It struck me recently that aliens are terrible at research.
Think about it: These so-called highly evolved beings have — first mistake — decided to visit our world. So they cart their anvil-sized brains across the universe. And when they step onto the president’s front lawn, what is the first word they say? “Greetings.”
Pirate a copy of Rosetta Stone or something, you dummies. Say hello. Give us a little “Hi, how are ya?”
Anything to illustrate your supposed intelligence, your ability to command respect by showing it. In my interviews with musicians, I try to do the same. I’ll open with a question that means to say, “Yes, I’ve prepared well, so give me your best answer.”
But journalism is a skill I’ve developed over five years, starting with an undergraduate degree and continuing with experience at newspapers and a wonderful organization called Hear Nebraska. I’ve seen and helped this nonprofit for which I’ve served as managing editor effect change in our state’s local music scenes.
Omaha and Lincoln artists are taking pride in their efforts. People here do give a damn about songs written in basements and garages. And I will always write about Nebraska music, hoping to help HN establish our state as an international cultural destination. In a few months, I hope to start creating web applications, too, to bolster Hear Nebraska’s already fearlessly creative and well-built coverage and events.
I’m happy to be joined (serendipitously) by two Hear Nebraska contributors, Kaitlyn and Matt Hovanec who have respectively created illustrations and multimedia for HN, and have laid brushstrokes across our artistic landscape with their own music as members of the creative class. The mere happenstance of two other members of the HN family being part of a 13-student class maybe isn’t so coincidental. This community of artists that chairs Hear Nebraska through the marketplace of the world is not only far-flung and diverse, but it’s composed of the most talented and creative citizens of Nebraska, ex-pats and close relatives.
This community comprises the 29 interns I’ve had a pleasure of working with: editing stories line-by-line, setting animation to video, covering and hosting concerts, and bringing together young writers, multimedia producers, marketing minds and more from Omaha and Lincoln. It includes the 100 or so contributors whose quality work I’ve edited is all volunteer and always welcome.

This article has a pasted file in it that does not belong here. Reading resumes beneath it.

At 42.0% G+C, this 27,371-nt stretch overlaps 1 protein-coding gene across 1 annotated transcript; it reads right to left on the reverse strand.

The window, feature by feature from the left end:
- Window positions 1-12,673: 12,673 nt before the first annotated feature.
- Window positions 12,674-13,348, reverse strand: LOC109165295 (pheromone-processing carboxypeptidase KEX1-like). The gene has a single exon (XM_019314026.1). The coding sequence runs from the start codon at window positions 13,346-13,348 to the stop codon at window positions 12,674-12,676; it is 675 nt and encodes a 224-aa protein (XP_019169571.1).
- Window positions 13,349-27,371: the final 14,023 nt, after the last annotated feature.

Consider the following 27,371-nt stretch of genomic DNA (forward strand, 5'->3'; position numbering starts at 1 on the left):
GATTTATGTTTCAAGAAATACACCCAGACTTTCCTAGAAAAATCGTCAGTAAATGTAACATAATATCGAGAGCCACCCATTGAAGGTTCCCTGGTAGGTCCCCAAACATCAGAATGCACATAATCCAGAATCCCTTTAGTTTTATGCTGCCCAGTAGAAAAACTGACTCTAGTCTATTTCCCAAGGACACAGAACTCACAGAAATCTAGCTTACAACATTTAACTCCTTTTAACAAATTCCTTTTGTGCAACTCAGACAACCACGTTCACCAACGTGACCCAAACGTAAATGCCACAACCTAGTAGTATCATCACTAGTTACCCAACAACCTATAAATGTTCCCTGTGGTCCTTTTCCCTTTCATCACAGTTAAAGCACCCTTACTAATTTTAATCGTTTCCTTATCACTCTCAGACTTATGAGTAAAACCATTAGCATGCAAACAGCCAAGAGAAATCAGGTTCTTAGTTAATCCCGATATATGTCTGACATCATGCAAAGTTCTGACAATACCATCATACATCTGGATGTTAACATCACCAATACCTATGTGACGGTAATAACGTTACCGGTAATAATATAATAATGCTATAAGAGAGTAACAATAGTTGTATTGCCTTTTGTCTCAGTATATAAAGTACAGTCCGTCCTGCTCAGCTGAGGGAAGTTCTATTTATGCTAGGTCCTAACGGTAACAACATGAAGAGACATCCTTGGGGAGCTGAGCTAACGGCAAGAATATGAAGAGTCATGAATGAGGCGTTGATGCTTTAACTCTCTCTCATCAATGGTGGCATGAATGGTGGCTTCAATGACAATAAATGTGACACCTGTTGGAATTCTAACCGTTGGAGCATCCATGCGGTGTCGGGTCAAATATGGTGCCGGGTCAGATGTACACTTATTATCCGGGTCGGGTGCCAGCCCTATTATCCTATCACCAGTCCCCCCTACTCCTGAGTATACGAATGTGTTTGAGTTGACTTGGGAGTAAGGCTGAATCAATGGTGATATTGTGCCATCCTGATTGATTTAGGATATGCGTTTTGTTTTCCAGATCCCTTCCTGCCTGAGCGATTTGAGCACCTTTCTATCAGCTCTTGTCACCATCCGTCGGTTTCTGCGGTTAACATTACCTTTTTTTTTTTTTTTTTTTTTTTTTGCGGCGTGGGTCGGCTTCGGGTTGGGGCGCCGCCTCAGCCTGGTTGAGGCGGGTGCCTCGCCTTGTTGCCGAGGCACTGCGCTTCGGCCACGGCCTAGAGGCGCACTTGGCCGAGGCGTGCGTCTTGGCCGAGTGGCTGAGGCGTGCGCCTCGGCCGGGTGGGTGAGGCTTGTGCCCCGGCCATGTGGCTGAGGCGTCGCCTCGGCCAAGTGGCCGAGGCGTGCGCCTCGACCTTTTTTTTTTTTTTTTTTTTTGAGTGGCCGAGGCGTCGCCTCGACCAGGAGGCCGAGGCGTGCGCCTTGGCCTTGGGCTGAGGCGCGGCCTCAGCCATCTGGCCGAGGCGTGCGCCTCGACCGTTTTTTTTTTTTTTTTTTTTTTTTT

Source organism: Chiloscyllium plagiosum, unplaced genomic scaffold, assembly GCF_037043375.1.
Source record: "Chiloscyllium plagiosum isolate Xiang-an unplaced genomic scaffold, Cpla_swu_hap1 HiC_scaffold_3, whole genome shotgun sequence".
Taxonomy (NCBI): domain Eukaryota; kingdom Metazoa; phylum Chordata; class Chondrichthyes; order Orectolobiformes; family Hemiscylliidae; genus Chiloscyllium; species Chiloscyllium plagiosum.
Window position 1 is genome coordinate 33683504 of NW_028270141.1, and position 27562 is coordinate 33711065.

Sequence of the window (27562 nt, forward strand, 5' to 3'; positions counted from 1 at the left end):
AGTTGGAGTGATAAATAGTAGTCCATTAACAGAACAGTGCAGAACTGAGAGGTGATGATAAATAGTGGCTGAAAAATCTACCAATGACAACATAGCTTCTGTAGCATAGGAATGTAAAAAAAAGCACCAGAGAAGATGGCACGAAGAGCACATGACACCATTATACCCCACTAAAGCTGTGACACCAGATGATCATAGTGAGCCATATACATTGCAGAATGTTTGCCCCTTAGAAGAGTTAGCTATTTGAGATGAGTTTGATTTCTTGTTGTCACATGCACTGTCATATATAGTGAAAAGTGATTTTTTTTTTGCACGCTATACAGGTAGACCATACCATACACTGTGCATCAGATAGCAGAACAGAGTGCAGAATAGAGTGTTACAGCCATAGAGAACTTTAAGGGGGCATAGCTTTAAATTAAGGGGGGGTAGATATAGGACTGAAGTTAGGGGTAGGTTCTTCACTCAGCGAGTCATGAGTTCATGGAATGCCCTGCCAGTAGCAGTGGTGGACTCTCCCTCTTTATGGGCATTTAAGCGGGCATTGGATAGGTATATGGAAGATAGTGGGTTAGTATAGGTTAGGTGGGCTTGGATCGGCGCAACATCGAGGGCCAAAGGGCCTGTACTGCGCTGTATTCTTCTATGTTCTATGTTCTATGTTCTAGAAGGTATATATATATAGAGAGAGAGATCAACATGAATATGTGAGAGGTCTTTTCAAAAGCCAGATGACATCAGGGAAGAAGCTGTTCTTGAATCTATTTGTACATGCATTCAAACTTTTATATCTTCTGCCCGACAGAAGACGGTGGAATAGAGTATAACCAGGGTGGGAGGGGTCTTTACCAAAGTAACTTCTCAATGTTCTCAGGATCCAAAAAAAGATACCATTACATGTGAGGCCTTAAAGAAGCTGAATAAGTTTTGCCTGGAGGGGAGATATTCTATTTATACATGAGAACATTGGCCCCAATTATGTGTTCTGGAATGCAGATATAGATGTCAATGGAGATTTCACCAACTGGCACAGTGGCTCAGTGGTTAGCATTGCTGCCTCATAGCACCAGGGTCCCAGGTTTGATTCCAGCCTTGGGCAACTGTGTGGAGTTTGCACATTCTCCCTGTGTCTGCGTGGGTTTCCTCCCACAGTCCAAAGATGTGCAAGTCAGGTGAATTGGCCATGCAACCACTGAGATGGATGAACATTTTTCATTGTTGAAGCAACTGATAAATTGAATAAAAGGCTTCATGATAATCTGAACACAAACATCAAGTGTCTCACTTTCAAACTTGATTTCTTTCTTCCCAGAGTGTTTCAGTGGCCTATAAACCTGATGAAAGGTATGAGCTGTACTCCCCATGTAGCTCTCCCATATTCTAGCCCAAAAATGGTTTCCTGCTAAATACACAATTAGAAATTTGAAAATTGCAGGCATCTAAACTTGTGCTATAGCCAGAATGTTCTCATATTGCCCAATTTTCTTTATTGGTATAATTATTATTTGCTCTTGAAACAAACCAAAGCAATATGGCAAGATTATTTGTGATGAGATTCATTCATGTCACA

The staff and board members of Hear Nebraska are both great friends and great inspirations for me. There is absolutely no one better fit for taking on the managing editor role than Chance Solem-Pfeifer. His thought-provoking and detail-driven stories are only a microcosm for who Chance is as a confident leader, skilled editor and Nebraska music advocate whose editorial philosophy is rooted with a respect for artists.
I hope to continue working with incredible people like Lauren Schomburg (programming director), Eric Nyffeler (art director), and board members Jess Paisley, Tim McMahan, Scott Hatfield, Kendra Ingram and Aaron Shaddy. I’ve learned what might amount to a few terabytes of information if my memory were a hard drive through Eric’s design edits, Lauren’s event coordination and marketing, Tim’s editorial might and the rest of the board’s knack for serving and connecting with the community.
And although I could never adequately thank Andrew and Angie Norman for their belief in my 22-year-old abilities as Hear Nebraska’s first hire in 2012, I must express my utmost appreciation for this scrappy, incredibly valuable organization they’ve spearheaded and daily build up through kindness and an unswerving faith in this state’s music and arts community and those who support it.
It is with a hefty opportunity cost that I’m deciding to bolster my skills with web development, but if there’s one sure bet I could make, it’s that Hear Nebraska will continue to grow at an extraordinary pace toward accomplishing its mission: to establish our state as an internationally known cultural destination. I will do everything I can to help make that happen.
And even though today, I would say, “Greetings,” if I were to meet you in the land of CSS or jQuery, by the time I make my first trip past code school, I’ll know how to forge great relationships with native speakers. I’m excited to skydive into web development, and I can already see the clouds starting to shift.